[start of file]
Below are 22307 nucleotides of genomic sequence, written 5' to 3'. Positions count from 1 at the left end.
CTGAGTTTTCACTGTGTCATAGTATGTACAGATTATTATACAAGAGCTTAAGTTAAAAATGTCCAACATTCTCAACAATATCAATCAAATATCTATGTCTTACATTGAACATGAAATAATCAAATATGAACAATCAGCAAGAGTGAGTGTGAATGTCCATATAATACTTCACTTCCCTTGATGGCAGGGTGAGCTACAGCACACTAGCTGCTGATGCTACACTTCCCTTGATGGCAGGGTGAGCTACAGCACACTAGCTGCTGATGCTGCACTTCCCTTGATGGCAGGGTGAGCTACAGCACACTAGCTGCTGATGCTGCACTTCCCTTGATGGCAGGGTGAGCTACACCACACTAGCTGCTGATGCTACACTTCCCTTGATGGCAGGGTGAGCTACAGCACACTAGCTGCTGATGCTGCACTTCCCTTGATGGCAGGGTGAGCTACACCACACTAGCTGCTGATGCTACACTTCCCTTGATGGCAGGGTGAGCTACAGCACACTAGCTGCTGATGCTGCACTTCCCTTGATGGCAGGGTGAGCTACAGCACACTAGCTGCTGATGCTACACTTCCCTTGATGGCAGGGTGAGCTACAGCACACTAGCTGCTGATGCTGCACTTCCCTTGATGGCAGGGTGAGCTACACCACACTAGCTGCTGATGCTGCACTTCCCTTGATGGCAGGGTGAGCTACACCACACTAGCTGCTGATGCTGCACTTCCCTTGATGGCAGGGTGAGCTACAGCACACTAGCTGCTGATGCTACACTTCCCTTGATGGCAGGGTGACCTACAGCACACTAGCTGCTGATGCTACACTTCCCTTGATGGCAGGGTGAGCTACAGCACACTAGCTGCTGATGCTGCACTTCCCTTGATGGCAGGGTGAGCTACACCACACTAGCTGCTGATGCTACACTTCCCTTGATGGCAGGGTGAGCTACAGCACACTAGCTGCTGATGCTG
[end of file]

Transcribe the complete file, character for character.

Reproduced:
Below are 22307 nucleotides of genomic sequence, written 5' to 3'. Positions count from 1 at the left end.
CTGAGTTTTCACTGTGTCATAGTATGTACAGATTATTATACAAGAGCTTAAGTTAAAAATGTCCAACATTCTCAACAATATCAATCAAATATCTATGTCTTACATTGAACATGAAATAATCAAATATGAACAATCAGCAAGAGTGAGTGTGAATGTCCATATAATACTTCACTTCCCTTGATGGCAGGGTGAGCTACAGCACACTAGCTGCTGATGCTACACTTCCCTTGATGGCAGGGTGAGCTACAGCACACTAGCTGCTGATGCTGCACTTCCCTTGATGGCAGGGTGAGCTACAGCACACTAGCTGCTGATGCTGCACTTCCCTTGATGGCAGGGTGAGCTACACCACACTAGCTGCTGATGCTACACTTCCCTTGATGGCAGGGTGAGCTACAGCACACTAGCTGCTGATGCTGCACTTCCCTTGATGGCAGGGTGAGCTACACCACACTAGCTGCTGATGCTACACTTCCCTTGATGGCAGGGTGAGCTACAGCACACTAGCTGCTGATGCTGCACTTCCCTTGATGGCAGGGTGAGCTACAGCACACTAGCTGCTGATGCTACACTTCCCTTGATGGCAGGGTGAGCTACAGCACACTAGCTGCTGATGCTGCACTTCCCTTGATGGCAGGGTGAGCTACACCACACTAGCTGCTGATGCTGCACTTCCCTTGATGGCAGGGTGAGCTACACCACACTAGCTGCTGATGCTGCACTTCCCTTGATGGCAGGGTGAGCTACAGCACACTAGCTGCTGATGCTACACTTCCCTTGATGGCAGGGTGACCTACAGCACACTAGCTGCTGATGCTACACTTCCCTTGATGGCAGGGTGAGCTACAGCACACTAGCTGCTGATGCTGCACTTCCCTTGATGGCAGGGTGAGCTACACCACACTAGCTGCTGATGCTACACTTCCCTTGATGGCAGGGTGAGCTACAGCACACTAGCTGCTGATGCTG